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Take it easy on the Monash

Discussion in 'General Motorcycling Discussion' started by Donuts, Dec 9, 2009.

  1. http://www.vicpolicenews.com.au/more-news/2378-no-excuses-hits-the-wall.html

    Sounds like one of the 80 zones has been reduced to a 60 (or there's a 60 zone closer to the city - not sure, I get off before that), and there's police there too 8-[ . Looks like one of us already lost our bike for a bit so just a heads up for the rest of you who aren't used to seeing our friends along there :angel:

  2. are there actually road workers doing things at 915 and 1015 at night? Or is that the one hour they can be observed to do some work?
  3. Suffer I say.

    Hope they do more of it. Get these pricks that disobey the reduced limits whilst people are working on the roads off the road for a long time.

    For 2 years I've been petrified going home after the Hospital as the reduced limit is almost always ignored by almost every prick in charge of a vehicle. The limnit drops to 40 when there are workers on the road and these dumb shits are still barreling through at 100. Morons!!
    Time and place for everything, speeding through a work zone is not one of those times or places.

    It's dangerous, very ****en dangerous when the speed differential is around 40km/h. I swear people leave their brains in Hibernate mode for too long.
  4. I somewhat agree vic... My issue with the road work zones along a lot of the Monash is that they leave a lot of spots as 60 / 80 when there is no longer any work going on there (I don't mean no workers around - I mean no work gear or anything either, for months). If there was some sort of logic to the limits, I think people would be more inclined to follow them. For example, there are perfectly surfaced stretches with emergency lanes intact and markings done that are 80, yet in spots along the 100 km/h section there is no left-hand emergency lane?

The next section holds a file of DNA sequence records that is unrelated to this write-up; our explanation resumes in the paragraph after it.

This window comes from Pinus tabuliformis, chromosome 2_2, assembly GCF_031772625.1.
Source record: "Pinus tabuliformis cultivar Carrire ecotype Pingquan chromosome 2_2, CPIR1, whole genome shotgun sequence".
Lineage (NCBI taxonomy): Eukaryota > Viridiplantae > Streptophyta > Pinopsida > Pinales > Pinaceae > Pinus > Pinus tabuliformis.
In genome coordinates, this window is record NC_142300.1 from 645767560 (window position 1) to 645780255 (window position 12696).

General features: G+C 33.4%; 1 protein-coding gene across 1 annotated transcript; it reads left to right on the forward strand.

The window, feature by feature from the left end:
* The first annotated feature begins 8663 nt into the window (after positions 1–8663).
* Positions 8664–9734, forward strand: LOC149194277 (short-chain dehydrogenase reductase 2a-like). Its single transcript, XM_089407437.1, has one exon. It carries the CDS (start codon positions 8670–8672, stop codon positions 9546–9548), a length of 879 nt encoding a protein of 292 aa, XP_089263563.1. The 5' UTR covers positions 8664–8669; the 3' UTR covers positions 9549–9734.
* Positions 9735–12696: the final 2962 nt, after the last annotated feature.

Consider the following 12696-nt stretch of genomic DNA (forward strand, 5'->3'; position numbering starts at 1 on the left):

That being said, speed enforcement along the areas where there are actually workers exposed to the traffic (not behind the giant concrete barriers they use most of the way along) is good and makes sense (not as much sense as harsher penalties for the idiots who do cause fatalities instead of just bulk taxing everyone)... But 40/60 zones where they are behind these barriers is just ridiculous, in my opinion.
  5. Ha...Adam West..
  6. I ride the Monash most weekday mornings around 1am, and YES they are doing roadworks, and YES plod is out there.... Somebody has to nab the nuffs who believe that 4 wheels has right of way when 4 lanes become 1.

    p.s. it has also cost me a rear tyre, and a tube, and a 4km push/ride after being directed onto to the shoulder and picking up a roofing screw.
  7. Plus eleventy billion.

    People speed through road work areas because there is very rarely anyone actually working there or at risk, and signs and barriers are left in place for months at a time. The Westgate had two lanes closed from the West side to the East side last night, with the speed limit on the bridge at 60 Km/h, then 40 Km/h for the last third, and yet there were no workers until well over the bridge on the East side. They could easily have left the whole bridge as four lanes, and closed two on the East side. There was plenty of time and distance to do so safely.